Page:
In his Facebook page, MP Hri Kumar speaks what he thought was the real issue of DBSS. Hri Kumar is the Member of Parliament (MP) representing the Bishan-Toa Payoh GRC.
He graduated from the National University of Singapore Faculty of Law with an LLB. Prior to entering politics, he was a lawyer at Drew & Napier and is a director at the firm. He was appointed Senior Counsel in 2008
MP Hri Kumar – This Is The Real Issue Of DBSS
The law is clear – if you send money to someone by mistake, you are entitled to recover it. The problem is that the bank is in no position to determine if a mistake had occurred. For example, the sender may well have intended the transfer, but later changed his mind. How is the bank to know who is correct? The recipient has rights too.
The problem should be resolved by the Courts. Therein lies the problem. I suspect that the sender did not go to Court because the legal costs would have been prohibitive, given the sum involved. So, he wanted the bank to provide a quicker and cheaper solution – which the bank could not. This is not an uncommon problem. I often meet residents asking for government agencies to intervene and help them with disputes they have with third parties, and are frustrated when they are asked to turn to the Courts.
What does this have to do with DBSS flats?
The same issue was evident in the exchange in Parliament yesterday relating to defects in DBSS flats. Questions were raised on the quality of finishes and what HDB was doing to resolve disputes between buyers and developers. Parliament was told that HDB would do its best to work with both sides to resolve disputes. But the real problem was not addressed.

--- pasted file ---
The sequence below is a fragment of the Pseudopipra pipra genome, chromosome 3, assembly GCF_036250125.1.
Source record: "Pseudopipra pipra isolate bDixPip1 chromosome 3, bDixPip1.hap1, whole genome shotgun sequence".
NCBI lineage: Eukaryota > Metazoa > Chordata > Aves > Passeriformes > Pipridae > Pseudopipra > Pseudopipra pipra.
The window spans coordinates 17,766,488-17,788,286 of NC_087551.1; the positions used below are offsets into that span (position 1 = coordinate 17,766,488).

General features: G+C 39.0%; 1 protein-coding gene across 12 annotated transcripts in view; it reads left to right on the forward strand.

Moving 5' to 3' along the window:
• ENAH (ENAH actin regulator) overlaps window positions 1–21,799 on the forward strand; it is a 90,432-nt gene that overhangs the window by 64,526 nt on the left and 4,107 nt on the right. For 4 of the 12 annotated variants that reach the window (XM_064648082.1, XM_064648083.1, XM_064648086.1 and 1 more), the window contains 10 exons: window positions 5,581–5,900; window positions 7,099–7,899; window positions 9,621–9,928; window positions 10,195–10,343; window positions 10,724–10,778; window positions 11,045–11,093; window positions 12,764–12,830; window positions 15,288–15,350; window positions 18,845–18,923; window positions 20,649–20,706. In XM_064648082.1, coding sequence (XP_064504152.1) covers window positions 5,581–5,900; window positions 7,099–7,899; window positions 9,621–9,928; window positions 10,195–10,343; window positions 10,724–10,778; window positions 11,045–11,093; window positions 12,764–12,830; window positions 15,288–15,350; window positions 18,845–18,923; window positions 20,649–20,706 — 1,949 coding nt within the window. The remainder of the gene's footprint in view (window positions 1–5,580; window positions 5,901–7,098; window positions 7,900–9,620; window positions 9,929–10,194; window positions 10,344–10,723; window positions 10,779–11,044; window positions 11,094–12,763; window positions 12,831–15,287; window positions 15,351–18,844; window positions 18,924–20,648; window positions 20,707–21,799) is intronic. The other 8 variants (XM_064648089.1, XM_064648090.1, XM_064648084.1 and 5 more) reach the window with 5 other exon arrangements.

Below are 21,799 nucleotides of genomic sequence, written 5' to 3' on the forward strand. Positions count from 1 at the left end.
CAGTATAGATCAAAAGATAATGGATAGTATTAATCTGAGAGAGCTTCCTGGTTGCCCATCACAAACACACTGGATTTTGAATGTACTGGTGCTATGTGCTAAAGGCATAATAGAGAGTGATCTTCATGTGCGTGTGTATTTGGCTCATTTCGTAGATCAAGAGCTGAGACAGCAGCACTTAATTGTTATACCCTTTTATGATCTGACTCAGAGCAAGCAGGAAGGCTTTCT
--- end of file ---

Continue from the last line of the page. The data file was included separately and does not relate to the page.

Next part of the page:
In a sale of DBSS units, the buyer enters into a contract directly with the developer. The HDB is not a party. So, while HDB will do its best, what happens when disputes cannot be resolved? The Minister of State said in Parliament that buyers have legal recourse. He is correct, but that is where we run into the same problem. How many buyers have the time and resources to sue? And the claims of each buyer may not be significant, and legal proceedings therefore not economical. So, owners will naturally demand that HDB lean on the developer to get things done. But there may well be cases where the buyer is unreasonable or liability is difficult to determine. If the developer digs in its heels and maintains it has complied with the contract, there is little HDB can legally do. The developer also has rights.
What is the solution? I think issues of public housing warrant a different approach. One way would be for HDB to mandate that the sale contract include a simple dispute resolution mechanism, where all disputes between buyer and developer can be adjudicated in a simple, quick, and less formal way by experienced professionals. The HDB can facilitate this and keep costs low. The adjudicator can direct the developer to effect repairs or make compensation, or rule that the buyer’s complaints are unreasonable. There will be more transparency and less frustration.
I hope this will be considered should HDB decide to re-instate the DBSS program. My greater wish is that the program be shelved permanently, but that is a different story.